Southern Utah University Aviation provided eyes in the sky during a search and rescue mission for a 77-year-old northern Utah man stranded in a remote area of Iron County on Jan. 15.
Members of the elderly individual’s family quickly reached out to the Iron County Sheriff’s Office after being unable to contact the man and discovering that he had failed to check into his hotel the night before the rescue.
The family disclosed the man’s intention to visit a mining claim in the Pinto Springs area of northwestern Iron County and the added complications of his recent knee surgery.
With the threat of freezing overnight temperatures increasing concerns, ICSO contacted SUU Aviation shortly after receiving the call to request assistance locating the man.
SUU Aviation assistant chief pilots Robert “Robby” Paul and Ryan DeJong were both at the SUU hangar at the time of the call and the other chief pilots determined that the pair would be the ones to assist the sheriff’s office.
“We’re just honored to be a part of [the rescue missions],” Paul said. “We all like [assisting], it’s an awesome change of pace.”
Paul and DeJong underwent preflight checks to prepare the Bell 407 aircraft to use for the search and awaited the arrival of an Iron County sheriff’s deputy who would ride with them and help relay information between the air and ground crews.
With the deputy in tow, the pilots directed the aircraft in the general direction of the mine provided to them by the family and the ICSO.
In a matter of minutes, the bright flash of a signal mirror provided the first indicator of the man’s location. The SUU pilots honed in on the source of the signal to find the elderly man’s white pickup truck becoming visible.
“I don’t know if it was a nature survival mirror or a mirror he pulled off his truck, but he signaled us and that’s how we were drawn to his location,” Paul said.
The air crew provided descriptions of the man’s location that ultimately led ground crews to him where they discovered the truck’s battery had died on the remote dirt road the day before.
Once located, the ICSO reported that “[the man] knew he would not have survived another night had no one located him.” He had food and water provisions, but the freezing temperatures increased the danger of his situation.
“The biggest thing that made this mission successful is that the gentleman we went after was prepared for the worst,” said Paul. “He had food, he had water, he had people that knew the general area that he was checking in with.”
This rescue mission is not the first for Paul or SUU Aviation. The program has assisted law enforcement and first responders in a variety of situations including high speed chases, crime scene imaging, wildfire warnings, search and locate and search and rescue missions like this one.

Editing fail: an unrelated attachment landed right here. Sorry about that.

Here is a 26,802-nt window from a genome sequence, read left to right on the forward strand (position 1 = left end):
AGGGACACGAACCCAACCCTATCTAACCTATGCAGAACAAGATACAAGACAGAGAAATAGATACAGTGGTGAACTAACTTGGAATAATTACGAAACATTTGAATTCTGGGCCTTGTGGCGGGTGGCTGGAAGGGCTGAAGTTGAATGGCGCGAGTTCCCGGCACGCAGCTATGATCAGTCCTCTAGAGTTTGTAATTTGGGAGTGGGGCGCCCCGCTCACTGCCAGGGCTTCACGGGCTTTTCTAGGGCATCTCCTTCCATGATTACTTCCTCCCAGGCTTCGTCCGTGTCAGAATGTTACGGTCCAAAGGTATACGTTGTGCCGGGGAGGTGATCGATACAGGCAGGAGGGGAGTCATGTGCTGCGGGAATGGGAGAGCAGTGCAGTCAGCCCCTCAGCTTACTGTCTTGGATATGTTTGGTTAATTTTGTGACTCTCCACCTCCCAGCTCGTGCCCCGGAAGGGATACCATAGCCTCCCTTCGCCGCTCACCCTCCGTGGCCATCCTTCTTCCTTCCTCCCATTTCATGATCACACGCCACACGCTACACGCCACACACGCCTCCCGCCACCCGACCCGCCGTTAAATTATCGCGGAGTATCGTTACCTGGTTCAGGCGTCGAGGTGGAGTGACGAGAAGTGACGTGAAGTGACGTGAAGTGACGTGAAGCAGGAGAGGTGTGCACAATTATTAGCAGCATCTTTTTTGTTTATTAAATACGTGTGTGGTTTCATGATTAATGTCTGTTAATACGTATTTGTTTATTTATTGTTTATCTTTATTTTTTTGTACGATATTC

“We want people to know that there is a lot of good coming out of the helicopters making a lot of noise,” said Paul.
SUU Aviation has volunteered its assistance to law enforcement operations as requested and authorized by the Iron County sheriff. The program views the opportunities as “great flights for training and being able to give back to the community.”
According to Paul, SUU Aviation does more volunteer work during the summer than during the winter, but estimates that the program averages seven to eight missions per month.
With a high number of machines in the air at any given time, the ICSO can easily request and quickly receive eyes in the sky for a search-and-locate style mission.
If an SUU student and their instructor happen to be near the given location of a search and locate, the instructor is able to take over while the student obtains real-life experience. For some, it is the chance to participate in tasks that they hope to one day make a career doing.
“Our helicopter students are doing jobs like firefighting, disaster relief, aeromedical and things that are saving people’s lives and making a good impact,” Paul said.
The SUU Aviation program students and instructors are grateful for the chance to make an impact on the local community, Paul noting that it is a great way for the program to give back.
“We understand that we are a very large program and that there is a lot of noise,” Paul said. “But we want people to know that we are doing a lot of good as well.”
As the program grows so does the air fleet. The Bell 407 that Paul and DeJong used in their latest mission is one addition that will be a shared investment for both SUU Aviation and the ICSO.
The Bell 407 aircraft will provide the program with ample access to top-of-the-line law enforcement and rescue equipment and is prepped and ready to respond to any future needs.
“We’re not just the ‘noisy guys in the sky’,” Paul says. “We really care, we want to give back to the community.”
Story by: Mikyla Bagley
Photos courtesy of Robby Paul